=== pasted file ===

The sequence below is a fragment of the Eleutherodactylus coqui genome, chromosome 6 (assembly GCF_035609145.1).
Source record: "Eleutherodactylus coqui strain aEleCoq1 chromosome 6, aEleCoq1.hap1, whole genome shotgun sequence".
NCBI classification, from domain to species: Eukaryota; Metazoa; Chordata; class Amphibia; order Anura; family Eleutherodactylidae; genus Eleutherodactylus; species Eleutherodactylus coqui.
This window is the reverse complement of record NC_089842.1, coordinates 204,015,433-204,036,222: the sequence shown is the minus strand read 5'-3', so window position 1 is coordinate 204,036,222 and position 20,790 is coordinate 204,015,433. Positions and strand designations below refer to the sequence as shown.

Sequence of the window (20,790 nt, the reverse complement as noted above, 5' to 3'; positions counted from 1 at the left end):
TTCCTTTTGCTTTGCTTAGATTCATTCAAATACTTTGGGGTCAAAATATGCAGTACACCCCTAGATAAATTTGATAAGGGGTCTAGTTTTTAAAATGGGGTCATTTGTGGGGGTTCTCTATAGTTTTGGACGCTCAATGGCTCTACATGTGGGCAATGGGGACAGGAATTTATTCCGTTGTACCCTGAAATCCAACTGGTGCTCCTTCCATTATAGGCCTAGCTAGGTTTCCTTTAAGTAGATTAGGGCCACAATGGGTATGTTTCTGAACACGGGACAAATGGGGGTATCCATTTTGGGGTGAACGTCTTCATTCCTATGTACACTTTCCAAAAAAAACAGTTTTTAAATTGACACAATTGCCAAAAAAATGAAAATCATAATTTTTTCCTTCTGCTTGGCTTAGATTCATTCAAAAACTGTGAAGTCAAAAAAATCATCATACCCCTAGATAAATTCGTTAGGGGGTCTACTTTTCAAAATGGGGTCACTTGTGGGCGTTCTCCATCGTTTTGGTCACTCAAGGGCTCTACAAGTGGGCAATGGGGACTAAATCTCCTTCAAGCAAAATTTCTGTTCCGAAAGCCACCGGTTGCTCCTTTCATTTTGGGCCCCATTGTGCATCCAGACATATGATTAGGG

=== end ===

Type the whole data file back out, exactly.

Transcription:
The sequence below is a fragment of the Eleutherodactylus coqui genome, chromosome 6 (assembly GCF_035609145.1).
Source record: "Eleutherodactylus coqui strain aEleCoq1 chromosome 6, aEleCoq1.hap1, whole genome shotgun sequence".
NCBI classification, from domain to species: Eukaryota; Metazoa; Chordata; class Amphibia; order Anura; family Eleutherodactylidae; genus Eleutherodactylus; species Eleutherodactylus coqui.
This window is the reverse complement of record NC_089842.1, coordinates 204,015,433-204,036,222: the sequence shown is the minus strand read 5'-3', so window position 1 is coordinate 204,036,222 and position 20,790 is coordinate 204,015,433. Positions and strand designations below refer to the sequence as shown.

Sequence of the window (20,790 nt, the reverse complement as noted above, 5' to 3'; positions counted from 1 at the left end):
TTCCTTTTGCTTTGCTTAGATTCATTCAAATACTTTGGGGTCAAAATATGCAGTACACCCCTAGATAAATTTGATAAGGGGTCTAGTTTTTAAAATGGGGTCATTTGTGGGGGTTCTCTATAGTTTTGGACGCTCAATGGCTCTACATGTGGGCAATGGGGACAGGAATTTATTCCGTTGTACCCTGAAATCCAACTGGTGCTCCTTCCATTATAGGCCTAGCTAGGTTTCCTTTAAGTAGATTAGGGCCACAATGGGTATGTTTCTGAACACGGGACAAATGGGGGTATCCATTTTGGGGTGAACGTCTTCATTCCTATGTACACTTTCCAAAAAAAACAGTTTTTAAATTGACACAATTGCCAAAAAAATGAAAATCATAATTTTTTCCTTCTGCTTGGCTTAGATTCATTCAAAAACTGTGAAGTCAAAAAAATCATCATACCCCTAGATAAATTCGTTAGGGGGTCTACTTTTCAAAATGGGGTCACTTGTGGGCGTTCTCCATCGTTTTGGTCACTCAAGGGCTCTACAAGTGGGCAATGGGGACTAAATCTCCTTCAAGCAAAATTTCTGTTCCGAAAGCCACCGGTTGCTCCTTTCATTTTGGGCCCCATTGTGCATCCAGACATATGATTAGGG